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  OfficeMax finally a takeover target

BENJ GALLANDER and BEN STADELMANN

Friday, July 18, 2003

Back in December 2000, when OfficeMax was trading at $1.62 (U.S.), the headline on our column read, "Why OfficeMax looks like a takeover candidate." We continued by saying: "It is virtually impossible to know when a takeover will occur. Rumours abound about various companies being in play and, more often than not, they are false. But there are signs to look for -- and we found many in last month's purchase of OfficeMax."

Two and half years later, we are right, though a key component of our rationale was incorrect.

Our postulation was that Slim Helu, one of Mexico's richest men, was a likely candidate to pounce on the enterprise. He had been kind enough to buy our stake in CompUSA, the largest computer retailer in the U.S., and his accumulation of OfficeMax was common knowledge in the trade.

Slim, however, recently decided that Circuit City presented a more interesting target, and though his recent offer was rebuffed, he may yet press his bet. In the meantime, Boise Cascade has been kind enough to pony up a $9-per-share combination of cash and stock in what appears to be a done deal.

OfficeMax is a good fit with Boise. Long a heavy hitter in the wood and paper-product biz, with annual sales of more than $7 billion, Boise has been a smaller player in the office-supply trade. In Canada, it is the parent company of Grand and Toy.

It appears that Boise is bidding at a pretty good time. OfficeMax has been retrenching operations for the past two years, and though a loss this quarter is in the cards, same-store sales are up more than 9 percent -- a stellar showing in the current retail environment.

Add a squeaky-clean balance sheet, and OMX should become even more competitive with the bigger guys on the block, Office Depot and Staples.

One question we will likely face soon is what to do with the Boise stock acquired in the transaction. Surprisingly, it resembles in many ways a stock that would easily fit into our portfolio, trading towards the bottom end of its 10-year range, close to book value, and with a primo dividend of 60 cents. Whether that dividend is secure bears closer scrutiny.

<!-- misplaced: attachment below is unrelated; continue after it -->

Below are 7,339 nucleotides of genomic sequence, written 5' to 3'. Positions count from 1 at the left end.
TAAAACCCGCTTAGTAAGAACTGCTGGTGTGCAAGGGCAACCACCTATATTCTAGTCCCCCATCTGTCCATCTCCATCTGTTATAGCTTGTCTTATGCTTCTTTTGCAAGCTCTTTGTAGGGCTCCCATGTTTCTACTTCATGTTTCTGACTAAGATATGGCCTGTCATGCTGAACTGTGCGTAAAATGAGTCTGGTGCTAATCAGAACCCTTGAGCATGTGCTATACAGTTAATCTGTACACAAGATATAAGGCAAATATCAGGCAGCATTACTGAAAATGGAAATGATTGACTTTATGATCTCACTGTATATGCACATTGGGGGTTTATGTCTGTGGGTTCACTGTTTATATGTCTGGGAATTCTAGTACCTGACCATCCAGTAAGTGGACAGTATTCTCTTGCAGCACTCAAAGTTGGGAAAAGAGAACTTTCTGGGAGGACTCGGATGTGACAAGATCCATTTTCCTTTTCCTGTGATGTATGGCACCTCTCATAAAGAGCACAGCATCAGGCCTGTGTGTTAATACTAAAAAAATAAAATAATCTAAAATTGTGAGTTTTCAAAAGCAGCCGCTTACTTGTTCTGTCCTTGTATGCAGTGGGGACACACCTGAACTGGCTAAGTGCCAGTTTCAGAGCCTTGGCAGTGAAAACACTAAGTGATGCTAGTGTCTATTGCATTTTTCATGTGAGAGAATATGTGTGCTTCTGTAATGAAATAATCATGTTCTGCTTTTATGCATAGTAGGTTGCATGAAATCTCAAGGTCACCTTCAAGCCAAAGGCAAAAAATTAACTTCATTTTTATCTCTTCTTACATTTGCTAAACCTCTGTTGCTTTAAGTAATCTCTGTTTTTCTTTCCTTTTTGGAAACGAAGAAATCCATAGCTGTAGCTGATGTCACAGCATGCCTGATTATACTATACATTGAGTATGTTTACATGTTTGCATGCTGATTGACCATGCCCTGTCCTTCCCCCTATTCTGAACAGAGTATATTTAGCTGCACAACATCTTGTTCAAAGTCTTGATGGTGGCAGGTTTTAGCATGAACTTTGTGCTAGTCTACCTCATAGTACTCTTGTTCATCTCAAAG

Our predilection is to hold tight in this takeover and receive our funds in full. That is because, as in most cases, OMX is trading at $8.69, a decent discount to the takeover price. Plus, commissions are normally avoided by tendering. Those two factors combined often work out to 3 percent or so for a couple of months' work -- not a bad return at the best of times.

Moreover, there is the possibility that another suitor will enter the fray -- although in this case, Boise would have to be paid a hefty premium to take a hike, making that possibility unlikely.

Meanwhile, besides OMX, our Corel stake is being pursued by Vector Capital.

In each of the past 10 years, at least one holding in our Contra portfolio, which has averaged about 25 stocks, has been taken over. The vast majority of the takeovers came at a significant premium to our purchase price.

The key reason for this streak is not simply our contrarian bent, but our essence as value investors. Our nose for value has contributed significantly to our 25.2 percent annualized return over the last decade.


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